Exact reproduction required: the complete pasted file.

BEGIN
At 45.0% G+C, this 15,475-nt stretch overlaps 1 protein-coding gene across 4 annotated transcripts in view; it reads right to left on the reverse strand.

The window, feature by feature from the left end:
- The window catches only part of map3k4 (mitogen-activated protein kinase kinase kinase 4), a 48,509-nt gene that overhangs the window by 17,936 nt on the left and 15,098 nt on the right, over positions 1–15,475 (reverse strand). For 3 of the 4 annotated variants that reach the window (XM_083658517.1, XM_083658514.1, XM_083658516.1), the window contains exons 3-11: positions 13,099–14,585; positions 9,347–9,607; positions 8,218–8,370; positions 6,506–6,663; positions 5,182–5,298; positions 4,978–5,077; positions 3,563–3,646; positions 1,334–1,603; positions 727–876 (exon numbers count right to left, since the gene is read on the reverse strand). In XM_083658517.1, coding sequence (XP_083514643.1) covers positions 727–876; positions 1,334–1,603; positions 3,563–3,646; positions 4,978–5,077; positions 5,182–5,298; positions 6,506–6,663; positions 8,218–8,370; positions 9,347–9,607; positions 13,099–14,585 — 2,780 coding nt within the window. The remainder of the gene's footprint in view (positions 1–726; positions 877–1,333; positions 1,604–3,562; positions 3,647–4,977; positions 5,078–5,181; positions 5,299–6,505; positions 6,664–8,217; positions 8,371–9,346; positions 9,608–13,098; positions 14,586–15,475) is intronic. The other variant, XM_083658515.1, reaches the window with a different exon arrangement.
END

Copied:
At 45.0% G+C, this 15,475-nt stretch overlaps 1 protein-coding gene across 4 annotated transcripts in view; it reads right to left on the reverse strand.

The window, feature by feature from the left end:
- The window catches only part of map3k4 (mitogen-activated protein kinase kinase kinase 4), a 48,509-nt gene that overhangs the window by 17,936 nt on the left and 15,098 nt on the right, over positions 1–15,475 (reverse strand). For 3 of the 4 annotated variants that reach the window (XM_083658517.1, XM_083658514.1, XM_083658516.1), the window contains exons 3-11: positions 13,099–14,585; positions 9,347–9,607; positions 8,218–8,370; positions 6,506–6,663; positions 5,182–5,298; positions 4,978–5,077; positions 3,563–3,646; positions 1,334–1,603; positions 727–876 (exon numbers count right to left, since the gene is read on the reverse strand). In XM_083658517.1, coding sequence (XP_083514643.1) covers positions 727–876; positions 1,334–1,603; positions 3,563–3,646; positions 4,978–5,077; positions 5,182–5,298; positions 6,506–6,663; positions 8,218–8,370; positions 9,347–9,607; positions 13,099–14,585 — 2,780 coding nt within the window. The remainder of the gene's footprint in view (positions 1–726; positions 877–1,333; positions 1,604–3,562; positions 3,647–4,977; positions 5,078–5,181; positions 5,299–6,505; positions 6,664–8,217; positions 8,371–9,346; positions 9,608–13,098; positions 14,586–15,475) is intronic. The other variant, XM_083658515.1, reaches the window with a different exon arrangement.